This is one sign that many people are not aware off. Scratch piles are primarily created by the males and placed within their large territory. The bigger the male cat the wider it's hips and thus the wider the scratch pile. In the first set of pictures you will see a male planting his front paws firmly on the ground. Then alternates between both rear paws to push back duff material until a satisfactory amount of debris is gathered. He will then urinate, dribble or defecate upon this visual marker to complete the task. So rather than doing it's business and covering it up like a housecat. This marker is meant to be seen, poop and all. It's not uncommon to find more than one scratch pile in one place. I've found as many as 4 together, all scraped into a slightly different direction. Cougars will continue to use the same scape locations for years to come. I often return to areas where I have come across Cougar scratch piles. These locations are key areas in determining if Cougar are in the area. Scratch piles can be found on the sides of trails and travel corridors and found most often at trail junctions. These markers are highly recognised by the female Cougars within his territory as well as marauding males in search of new territory. Deer are very aware of these markers and are known to freeze on the spot, then look in all directions and turn tail and retreat. I've had female cats come in from one direction, defecate on it and return back the opposite direction. Females in heat will also seek out these scent markers in search of the male. All land predators and prey species recognise them and react accordingly. Aside from the reactions of Deer, I've photographed Marten defecating on them, Bears ignoring them, Cougar marking them and Wolf rolling on them. Elk are very aware of them and approach them with great trepidation too. Sometimes just the sight of one is enough to deter a prey species from continuing further. However, most animals will still come right up to them to smell how fresh they are. Heck, I've even been known to get down to do the same. I once tracked a cat down the edge of a drainage creek when I came across a newly cut trail built by mountain bikers. The darn cat followed this new trail in his territory and made 4 new scratch piles along the way. The trail was only about 400 ft. in length. Clearly making it be known that this is his territory. Scratch piles or even mock scratch piles make tremendous distractions for most animals. Even if you don't have Cougars in your area, I would give it a shot.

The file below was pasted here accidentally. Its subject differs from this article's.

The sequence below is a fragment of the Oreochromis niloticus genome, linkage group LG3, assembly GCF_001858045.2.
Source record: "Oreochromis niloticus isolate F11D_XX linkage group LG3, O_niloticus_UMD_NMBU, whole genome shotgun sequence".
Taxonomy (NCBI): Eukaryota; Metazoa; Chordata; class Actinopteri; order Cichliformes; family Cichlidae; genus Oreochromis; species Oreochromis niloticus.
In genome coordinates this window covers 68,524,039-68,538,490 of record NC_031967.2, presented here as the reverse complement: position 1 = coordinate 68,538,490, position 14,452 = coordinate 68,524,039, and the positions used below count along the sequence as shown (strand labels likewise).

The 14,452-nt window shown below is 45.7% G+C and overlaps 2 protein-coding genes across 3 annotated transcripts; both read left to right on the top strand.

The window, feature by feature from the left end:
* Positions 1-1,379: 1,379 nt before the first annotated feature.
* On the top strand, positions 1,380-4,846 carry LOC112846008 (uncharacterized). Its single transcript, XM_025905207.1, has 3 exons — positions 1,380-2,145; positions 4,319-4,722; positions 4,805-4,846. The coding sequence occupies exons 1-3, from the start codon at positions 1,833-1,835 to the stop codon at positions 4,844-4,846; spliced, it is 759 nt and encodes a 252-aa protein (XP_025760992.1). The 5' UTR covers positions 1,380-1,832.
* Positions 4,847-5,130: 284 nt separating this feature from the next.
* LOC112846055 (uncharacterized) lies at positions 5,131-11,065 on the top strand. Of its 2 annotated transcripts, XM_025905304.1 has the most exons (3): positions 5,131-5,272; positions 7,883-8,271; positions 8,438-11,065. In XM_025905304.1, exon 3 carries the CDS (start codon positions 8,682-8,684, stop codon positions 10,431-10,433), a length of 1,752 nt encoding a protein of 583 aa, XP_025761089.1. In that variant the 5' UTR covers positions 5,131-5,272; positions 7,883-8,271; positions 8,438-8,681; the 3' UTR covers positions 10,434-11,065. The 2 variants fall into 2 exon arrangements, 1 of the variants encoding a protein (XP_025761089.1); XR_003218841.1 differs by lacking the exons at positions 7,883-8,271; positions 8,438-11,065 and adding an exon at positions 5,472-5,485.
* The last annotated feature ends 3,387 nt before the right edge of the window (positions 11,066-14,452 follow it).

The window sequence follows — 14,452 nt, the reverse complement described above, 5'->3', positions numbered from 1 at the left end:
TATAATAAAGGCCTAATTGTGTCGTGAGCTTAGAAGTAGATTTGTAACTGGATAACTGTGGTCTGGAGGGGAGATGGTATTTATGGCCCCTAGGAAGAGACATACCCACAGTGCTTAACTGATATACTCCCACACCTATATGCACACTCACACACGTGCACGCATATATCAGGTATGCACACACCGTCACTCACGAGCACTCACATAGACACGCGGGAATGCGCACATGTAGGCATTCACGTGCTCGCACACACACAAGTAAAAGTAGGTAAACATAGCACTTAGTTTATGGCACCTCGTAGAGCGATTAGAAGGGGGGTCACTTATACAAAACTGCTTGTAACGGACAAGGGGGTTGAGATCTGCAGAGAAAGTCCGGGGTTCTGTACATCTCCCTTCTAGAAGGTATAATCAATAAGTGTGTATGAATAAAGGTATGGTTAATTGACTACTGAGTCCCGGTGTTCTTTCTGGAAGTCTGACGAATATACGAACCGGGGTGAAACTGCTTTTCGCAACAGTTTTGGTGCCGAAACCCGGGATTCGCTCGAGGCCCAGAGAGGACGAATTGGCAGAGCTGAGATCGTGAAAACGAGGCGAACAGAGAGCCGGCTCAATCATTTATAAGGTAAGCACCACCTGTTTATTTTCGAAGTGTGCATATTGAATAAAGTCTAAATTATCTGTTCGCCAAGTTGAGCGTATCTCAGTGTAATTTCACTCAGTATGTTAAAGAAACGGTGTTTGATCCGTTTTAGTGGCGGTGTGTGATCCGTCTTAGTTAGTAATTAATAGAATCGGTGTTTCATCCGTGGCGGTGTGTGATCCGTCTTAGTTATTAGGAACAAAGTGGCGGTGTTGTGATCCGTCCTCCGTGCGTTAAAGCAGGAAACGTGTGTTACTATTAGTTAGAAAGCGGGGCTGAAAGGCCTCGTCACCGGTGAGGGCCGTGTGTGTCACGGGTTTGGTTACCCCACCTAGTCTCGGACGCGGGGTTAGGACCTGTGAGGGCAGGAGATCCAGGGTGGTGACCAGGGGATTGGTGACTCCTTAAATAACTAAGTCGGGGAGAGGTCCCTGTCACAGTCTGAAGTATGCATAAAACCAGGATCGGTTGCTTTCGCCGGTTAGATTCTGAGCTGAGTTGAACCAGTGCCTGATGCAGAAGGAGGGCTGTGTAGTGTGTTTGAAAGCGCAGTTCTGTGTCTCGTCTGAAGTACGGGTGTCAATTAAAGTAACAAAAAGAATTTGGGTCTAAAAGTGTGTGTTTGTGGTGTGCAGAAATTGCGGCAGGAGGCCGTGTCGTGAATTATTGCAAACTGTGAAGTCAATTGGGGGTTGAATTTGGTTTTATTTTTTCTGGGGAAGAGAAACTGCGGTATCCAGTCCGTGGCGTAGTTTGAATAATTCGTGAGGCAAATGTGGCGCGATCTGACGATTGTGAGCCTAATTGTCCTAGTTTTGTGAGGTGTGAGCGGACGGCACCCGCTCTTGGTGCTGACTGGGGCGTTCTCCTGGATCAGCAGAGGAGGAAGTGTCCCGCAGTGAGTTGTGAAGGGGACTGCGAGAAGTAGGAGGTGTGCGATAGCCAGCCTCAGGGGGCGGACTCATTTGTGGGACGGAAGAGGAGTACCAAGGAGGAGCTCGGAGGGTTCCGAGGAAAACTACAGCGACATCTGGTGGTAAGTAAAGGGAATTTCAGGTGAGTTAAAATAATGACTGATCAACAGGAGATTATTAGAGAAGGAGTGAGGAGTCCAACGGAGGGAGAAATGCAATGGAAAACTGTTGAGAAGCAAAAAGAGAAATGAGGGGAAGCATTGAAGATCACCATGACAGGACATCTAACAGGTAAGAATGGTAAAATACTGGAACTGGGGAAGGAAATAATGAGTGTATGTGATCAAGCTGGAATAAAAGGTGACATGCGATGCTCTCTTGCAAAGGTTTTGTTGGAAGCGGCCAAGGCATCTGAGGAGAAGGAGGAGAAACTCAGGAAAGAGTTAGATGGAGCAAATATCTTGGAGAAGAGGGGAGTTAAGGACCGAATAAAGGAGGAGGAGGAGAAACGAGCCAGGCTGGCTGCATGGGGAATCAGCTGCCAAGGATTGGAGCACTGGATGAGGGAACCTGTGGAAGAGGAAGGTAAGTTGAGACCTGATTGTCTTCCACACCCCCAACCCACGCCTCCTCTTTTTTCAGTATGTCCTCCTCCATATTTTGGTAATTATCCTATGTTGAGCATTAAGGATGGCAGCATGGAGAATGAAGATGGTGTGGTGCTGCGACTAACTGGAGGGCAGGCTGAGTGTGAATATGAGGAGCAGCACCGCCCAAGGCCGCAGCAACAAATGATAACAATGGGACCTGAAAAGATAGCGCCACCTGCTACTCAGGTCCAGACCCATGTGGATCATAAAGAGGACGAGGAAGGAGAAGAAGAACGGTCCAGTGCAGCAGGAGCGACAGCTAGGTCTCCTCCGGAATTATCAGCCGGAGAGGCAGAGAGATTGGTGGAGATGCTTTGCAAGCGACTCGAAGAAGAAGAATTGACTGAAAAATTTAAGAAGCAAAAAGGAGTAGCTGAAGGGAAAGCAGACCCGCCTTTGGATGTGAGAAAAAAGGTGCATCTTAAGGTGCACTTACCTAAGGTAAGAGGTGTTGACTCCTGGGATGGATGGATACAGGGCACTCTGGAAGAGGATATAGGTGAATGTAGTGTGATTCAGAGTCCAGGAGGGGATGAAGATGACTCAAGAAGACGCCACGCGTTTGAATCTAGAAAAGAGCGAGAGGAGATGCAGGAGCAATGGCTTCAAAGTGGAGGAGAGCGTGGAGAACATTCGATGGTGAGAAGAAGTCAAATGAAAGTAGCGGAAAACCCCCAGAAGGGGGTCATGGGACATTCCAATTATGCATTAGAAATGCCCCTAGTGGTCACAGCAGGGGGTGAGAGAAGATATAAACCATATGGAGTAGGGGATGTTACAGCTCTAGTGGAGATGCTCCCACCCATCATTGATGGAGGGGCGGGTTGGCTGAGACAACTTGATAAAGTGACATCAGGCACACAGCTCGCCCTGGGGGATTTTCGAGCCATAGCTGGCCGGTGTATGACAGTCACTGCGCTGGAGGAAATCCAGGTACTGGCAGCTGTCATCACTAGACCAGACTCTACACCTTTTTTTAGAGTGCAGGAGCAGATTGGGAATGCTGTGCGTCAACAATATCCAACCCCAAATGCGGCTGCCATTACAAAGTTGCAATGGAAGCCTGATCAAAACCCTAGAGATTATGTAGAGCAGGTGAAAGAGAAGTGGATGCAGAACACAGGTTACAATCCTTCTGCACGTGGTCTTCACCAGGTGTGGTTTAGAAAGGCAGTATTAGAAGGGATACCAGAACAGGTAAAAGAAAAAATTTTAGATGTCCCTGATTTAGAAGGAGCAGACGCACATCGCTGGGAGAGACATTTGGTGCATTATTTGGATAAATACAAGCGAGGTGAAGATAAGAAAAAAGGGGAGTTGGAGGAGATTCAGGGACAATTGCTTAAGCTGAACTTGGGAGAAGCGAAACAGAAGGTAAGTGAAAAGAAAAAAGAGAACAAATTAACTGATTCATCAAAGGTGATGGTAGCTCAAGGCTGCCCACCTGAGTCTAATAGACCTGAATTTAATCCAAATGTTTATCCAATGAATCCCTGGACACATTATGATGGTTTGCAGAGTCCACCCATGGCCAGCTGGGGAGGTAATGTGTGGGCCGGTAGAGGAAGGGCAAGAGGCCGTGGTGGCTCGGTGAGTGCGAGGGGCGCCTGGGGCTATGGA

Chapter 4 "Scratch pile requirements"